Why Latinxs Need “Christmas With You”. +2023

Christmas with you  (L to R) Aimee Garcia as Angelina, Freddie Prinze Jr. as Miguel in Christmas With You.  Kr. Jessica Kourkounis/Netflix © 2022.

There’s just something about the holiday season that gives many of us a rush of dopamine that makes us feel warm and fuzzy on the inside, and There are studies that prove that. This is why Christmas movies are so popular this time of year — even the cheesiest seem worth watching. But until recently, it was difficult to find Christmas movies that resembled what Christmas is like for Latinx families. While we might love to watch movies like “A Christmas Story” or “It’s a Wonderful Life,” it would certainly be nice to see a movie that at least acknowledges how Latinxs across the States celebrate the holiday and what we actually care about Noche Buena (Christmas Eve), not on Christmas Day. After all, according to a, we make up 19 percent of the US population 2021 study by the Pew Research Center. Director Gabriela Tagliavini has made it her mission to finally make that happen for us in her new Netflix rom-com.Christmas with you.”

The film stars Aimee Garcia as pop superstar Angelina, who has had hits throughout her musical career but quickly finds herself becoming irrelevant. She has a tight deadline to write a Christmas song that her record label is urging her to release, but the last thing on her mind is Christmas. A love story begins to brew when Angelina decides to pay a personal visit to a teenage fan named Cristina (played by Deja Monique Cruz), who posted a video on Instagram of herself singing one of Angelina’s famous singles. She gets stuck in Cristina’s town during a snowstorm and is forced to have dinner with Cristina and her music teacher father, played by Freddie Prinze Jr. Not only does this film feature a major comeback from Prinze, who plays Miguel, who many forget is of Puerto Rican descent, but it’s also one of the few, if not the first, times that we’ve actually seen him play the role of a Latinx character.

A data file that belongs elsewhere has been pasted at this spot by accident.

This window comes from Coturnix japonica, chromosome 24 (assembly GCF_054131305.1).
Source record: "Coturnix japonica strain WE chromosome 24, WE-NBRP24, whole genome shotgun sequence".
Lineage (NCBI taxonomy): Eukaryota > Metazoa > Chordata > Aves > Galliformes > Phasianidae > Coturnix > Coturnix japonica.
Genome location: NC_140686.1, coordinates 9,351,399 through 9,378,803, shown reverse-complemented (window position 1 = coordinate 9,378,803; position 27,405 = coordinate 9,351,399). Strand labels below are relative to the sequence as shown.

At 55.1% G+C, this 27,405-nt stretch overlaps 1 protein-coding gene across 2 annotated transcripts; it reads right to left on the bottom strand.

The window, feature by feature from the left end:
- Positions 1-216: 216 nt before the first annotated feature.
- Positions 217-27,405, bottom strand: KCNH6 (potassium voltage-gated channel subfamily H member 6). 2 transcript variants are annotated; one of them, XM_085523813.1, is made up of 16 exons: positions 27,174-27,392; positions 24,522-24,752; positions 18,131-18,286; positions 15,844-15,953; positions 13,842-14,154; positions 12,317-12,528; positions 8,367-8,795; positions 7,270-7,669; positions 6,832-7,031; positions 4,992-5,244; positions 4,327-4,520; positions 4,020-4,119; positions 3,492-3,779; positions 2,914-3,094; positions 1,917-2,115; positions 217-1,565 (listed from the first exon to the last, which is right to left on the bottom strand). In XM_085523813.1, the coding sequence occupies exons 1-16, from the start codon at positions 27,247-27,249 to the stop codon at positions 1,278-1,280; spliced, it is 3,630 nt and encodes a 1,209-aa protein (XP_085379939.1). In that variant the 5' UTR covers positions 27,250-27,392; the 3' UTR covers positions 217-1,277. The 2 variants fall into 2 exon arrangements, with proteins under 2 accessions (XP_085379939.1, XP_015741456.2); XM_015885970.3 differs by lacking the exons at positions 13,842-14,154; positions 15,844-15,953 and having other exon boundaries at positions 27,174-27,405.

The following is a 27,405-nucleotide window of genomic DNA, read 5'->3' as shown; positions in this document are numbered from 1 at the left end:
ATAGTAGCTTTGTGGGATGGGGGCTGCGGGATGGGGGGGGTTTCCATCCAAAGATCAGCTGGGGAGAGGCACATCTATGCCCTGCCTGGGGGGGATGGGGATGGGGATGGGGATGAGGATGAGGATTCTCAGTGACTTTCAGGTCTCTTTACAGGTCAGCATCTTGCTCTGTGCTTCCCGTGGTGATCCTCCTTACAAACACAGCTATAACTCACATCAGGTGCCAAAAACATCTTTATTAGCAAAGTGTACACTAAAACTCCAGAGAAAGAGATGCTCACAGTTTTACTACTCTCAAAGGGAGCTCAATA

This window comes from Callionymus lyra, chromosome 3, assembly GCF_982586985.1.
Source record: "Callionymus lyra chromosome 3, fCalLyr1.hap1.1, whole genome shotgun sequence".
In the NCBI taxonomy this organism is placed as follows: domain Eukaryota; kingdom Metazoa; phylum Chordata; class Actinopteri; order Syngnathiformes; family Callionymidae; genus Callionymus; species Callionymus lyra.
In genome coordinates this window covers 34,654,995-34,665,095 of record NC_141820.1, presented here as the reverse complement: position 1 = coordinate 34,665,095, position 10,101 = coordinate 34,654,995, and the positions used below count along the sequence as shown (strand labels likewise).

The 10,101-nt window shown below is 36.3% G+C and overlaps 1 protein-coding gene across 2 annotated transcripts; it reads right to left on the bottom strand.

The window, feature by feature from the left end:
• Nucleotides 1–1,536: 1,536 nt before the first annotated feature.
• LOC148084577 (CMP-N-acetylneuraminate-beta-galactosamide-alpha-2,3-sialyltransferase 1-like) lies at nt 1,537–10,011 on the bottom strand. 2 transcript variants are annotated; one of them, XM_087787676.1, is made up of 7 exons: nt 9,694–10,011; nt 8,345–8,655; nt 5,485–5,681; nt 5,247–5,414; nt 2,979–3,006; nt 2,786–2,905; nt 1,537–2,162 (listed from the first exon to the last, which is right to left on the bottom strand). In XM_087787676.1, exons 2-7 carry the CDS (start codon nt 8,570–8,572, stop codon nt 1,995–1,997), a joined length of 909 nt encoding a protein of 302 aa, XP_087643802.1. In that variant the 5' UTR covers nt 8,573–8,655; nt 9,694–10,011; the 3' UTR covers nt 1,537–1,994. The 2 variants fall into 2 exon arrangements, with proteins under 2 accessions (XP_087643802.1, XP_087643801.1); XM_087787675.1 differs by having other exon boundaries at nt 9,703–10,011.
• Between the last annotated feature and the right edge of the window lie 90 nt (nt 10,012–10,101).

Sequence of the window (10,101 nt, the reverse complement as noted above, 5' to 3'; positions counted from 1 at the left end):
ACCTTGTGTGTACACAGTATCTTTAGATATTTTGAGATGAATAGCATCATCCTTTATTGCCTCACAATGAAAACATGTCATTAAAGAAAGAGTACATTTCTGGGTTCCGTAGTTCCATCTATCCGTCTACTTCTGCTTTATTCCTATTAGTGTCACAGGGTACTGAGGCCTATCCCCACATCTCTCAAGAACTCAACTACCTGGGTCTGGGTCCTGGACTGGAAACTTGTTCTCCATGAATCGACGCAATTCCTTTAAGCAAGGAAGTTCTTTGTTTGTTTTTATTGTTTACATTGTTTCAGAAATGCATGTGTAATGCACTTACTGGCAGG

“I’ve actually had a lot of conversations with Freddie about it. He’s really excited to play a Latino. He loves his culture.”

“I’ve actually had a lot of conversations with Freddie about it. He’s really excited to play a Latino. He loves his culture,” Tagliavini tells POPSUGAR. “He was really excited that we cast him as Latino because he said people don’t really give him the opportunity. Remember that actors had to be called for roles. He said a lot of people criticized him for his skin… But Latinos have all kinds of skin tones and hair and we’re mixed and that’s beautiful. He’s definitely Latino. He’s very proud of his Latinidad and he’s very proud to do this film.

To say that there had never been a Christmas movie with a Latinx cast before Christmas With You would be inaccurate. We’ve had a few movies here and there, like 2008’s Nothing Like the Holidays with John Leguizamo and Lifetime’s 2020’s Feliz NaviDAD with Mario Lopez. But the options were few and far between. More than ever, Tagliavini felt it was time to make a vacation movie with a strong Latinx cast that will bring pride and joy to Latinx families.

“I don’t want to do films with Latinos who are narcos or maids. This is about a powerful Latina pop star who is successful and owns a penthouse in Manhattan. That’s what we want Latinas to see. To see that it is possible.”